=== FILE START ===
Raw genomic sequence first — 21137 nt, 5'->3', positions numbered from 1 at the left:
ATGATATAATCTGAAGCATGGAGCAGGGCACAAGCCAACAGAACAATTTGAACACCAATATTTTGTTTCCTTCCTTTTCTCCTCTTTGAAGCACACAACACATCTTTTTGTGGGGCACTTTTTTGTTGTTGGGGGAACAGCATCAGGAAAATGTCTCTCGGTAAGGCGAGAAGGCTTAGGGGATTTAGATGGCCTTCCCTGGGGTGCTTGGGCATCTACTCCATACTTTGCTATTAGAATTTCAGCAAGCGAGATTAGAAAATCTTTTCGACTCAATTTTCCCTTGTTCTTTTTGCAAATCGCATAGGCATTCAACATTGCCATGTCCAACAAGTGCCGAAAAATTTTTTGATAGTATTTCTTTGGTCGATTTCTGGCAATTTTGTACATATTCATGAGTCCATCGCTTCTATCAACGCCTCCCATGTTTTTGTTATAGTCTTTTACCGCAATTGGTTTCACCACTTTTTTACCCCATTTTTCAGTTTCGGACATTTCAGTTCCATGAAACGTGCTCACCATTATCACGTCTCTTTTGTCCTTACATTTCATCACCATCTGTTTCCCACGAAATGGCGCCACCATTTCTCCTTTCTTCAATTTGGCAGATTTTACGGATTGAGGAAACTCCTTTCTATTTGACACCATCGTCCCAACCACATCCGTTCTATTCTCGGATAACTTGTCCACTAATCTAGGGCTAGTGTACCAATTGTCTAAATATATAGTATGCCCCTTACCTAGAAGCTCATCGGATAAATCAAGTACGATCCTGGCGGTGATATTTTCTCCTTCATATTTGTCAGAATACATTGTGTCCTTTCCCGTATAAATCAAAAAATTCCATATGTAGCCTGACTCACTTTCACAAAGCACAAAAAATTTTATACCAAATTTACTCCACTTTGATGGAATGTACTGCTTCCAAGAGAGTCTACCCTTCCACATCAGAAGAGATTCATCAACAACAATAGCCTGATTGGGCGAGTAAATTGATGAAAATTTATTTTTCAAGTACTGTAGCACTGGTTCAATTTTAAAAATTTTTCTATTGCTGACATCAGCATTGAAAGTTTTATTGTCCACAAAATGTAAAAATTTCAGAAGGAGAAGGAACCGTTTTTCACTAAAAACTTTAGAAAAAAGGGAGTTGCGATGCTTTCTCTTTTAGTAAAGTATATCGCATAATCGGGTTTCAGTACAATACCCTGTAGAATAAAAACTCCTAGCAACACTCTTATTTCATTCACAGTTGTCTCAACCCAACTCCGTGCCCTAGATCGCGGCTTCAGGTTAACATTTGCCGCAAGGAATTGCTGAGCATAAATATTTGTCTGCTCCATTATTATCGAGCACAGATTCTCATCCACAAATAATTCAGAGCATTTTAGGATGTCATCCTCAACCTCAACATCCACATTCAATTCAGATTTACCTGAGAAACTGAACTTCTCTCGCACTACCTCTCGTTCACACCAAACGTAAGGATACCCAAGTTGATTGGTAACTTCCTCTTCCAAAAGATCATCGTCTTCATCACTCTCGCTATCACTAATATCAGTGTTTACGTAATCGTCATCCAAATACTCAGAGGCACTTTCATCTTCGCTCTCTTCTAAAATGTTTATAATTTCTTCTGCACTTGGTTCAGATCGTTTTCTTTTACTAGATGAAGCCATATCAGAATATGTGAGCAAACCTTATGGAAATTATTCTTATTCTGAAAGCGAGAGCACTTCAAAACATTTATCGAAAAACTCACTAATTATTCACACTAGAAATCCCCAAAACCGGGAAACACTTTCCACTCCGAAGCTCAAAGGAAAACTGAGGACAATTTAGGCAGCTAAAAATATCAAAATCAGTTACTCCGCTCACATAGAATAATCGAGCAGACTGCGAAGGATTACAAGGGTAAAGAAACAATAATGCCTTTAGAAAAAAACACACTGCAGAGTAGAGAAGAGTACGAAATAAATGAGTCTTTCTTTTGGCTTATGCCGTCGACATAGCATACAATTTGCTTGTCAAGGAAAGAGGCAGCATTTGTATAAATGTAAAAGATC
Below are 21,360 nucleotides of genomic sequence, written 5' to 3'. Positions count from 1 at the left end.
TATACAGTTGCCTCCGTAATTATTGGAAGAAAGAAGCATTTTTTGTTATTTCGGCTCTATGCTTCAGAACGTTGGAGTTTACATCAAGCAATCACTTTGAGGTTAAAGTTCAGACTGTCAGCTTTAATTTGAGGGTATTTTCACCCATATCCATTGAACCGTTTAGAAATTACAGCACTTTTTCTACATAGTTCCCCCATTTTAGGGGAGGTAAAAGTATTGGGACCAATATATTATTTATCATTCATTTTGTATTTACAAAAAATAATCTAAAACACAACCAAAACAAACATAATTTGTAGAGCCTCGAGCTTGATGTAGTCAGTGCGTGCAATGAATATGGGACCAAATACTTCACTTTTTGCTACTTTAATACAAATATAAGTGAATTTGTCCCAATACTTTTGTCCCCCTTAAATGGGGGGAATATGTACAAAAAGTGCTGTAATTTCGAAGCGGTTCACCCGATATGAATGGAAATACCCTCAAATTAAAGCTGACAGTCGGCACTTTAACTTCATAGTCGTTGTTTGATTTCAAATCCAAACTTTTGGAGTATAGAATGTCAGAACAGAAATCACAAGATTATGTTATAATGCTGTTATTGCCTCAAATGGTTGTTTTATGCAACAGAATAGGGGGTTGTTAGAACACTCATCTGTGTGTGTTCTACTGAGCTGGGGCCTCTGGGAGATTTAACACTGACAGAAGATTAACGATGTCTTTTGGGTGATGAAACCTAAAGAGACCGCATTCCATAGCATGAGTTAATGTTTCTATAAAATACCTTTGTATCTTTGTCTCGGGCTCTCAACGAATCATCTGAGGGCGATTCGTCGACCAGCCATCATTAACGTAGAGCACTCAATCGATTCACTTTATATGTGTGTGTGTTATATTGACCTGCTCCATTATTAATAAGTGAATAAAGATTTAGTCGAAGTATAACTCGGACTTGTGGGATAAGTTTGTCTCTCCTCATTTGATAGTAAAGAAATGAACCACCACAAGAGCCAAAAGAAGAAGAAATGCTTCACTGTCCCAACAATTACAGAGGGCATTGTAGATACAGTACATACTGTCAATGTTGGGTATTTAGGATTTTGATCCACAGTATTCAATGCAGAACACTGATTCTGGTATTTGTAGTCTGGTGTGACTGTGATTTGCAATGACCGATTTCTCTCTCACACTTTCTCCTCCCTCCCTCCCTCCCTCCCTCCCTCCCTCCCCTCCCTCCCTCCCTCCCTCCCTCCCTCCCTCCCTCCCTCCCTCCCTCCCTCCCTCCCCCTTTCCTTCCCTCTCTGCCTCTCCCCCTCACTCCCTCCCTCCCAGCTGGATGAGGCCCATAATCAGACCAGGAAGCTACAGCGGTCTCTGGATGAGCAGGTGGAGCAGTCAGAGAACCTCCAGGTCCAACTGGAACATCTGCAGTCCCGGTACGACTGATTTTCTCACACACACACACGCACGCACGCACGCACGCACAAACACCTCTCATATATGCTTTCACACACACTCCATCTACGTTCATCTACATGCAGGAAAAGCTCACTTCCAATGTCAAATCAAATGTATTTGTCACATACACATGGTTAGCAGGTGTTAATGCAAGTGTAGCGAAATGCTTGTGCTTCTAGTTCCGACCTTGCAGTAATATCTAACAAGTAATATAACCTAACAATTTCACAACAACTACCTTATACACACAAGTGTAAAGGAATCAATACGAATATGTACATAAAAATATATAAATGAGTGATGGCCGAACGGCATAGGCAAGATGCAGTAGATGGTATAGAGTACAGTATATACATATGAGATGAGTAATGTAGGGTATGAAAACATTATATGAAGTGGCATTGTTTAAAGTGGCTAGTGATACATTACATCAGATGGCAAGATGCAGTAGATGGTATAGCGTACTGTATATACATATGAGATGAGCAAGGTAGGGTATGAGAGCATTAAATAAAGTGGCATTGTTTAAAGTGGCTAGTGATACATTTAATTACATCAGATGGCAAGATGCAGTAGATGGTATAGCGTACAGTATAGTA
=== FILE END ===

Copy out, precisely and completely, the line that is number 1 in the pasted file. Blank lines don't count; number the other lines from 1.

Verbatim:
Raw genomic sequence first — 21137 nt, 5'->3', positions numbered from 1 at the left: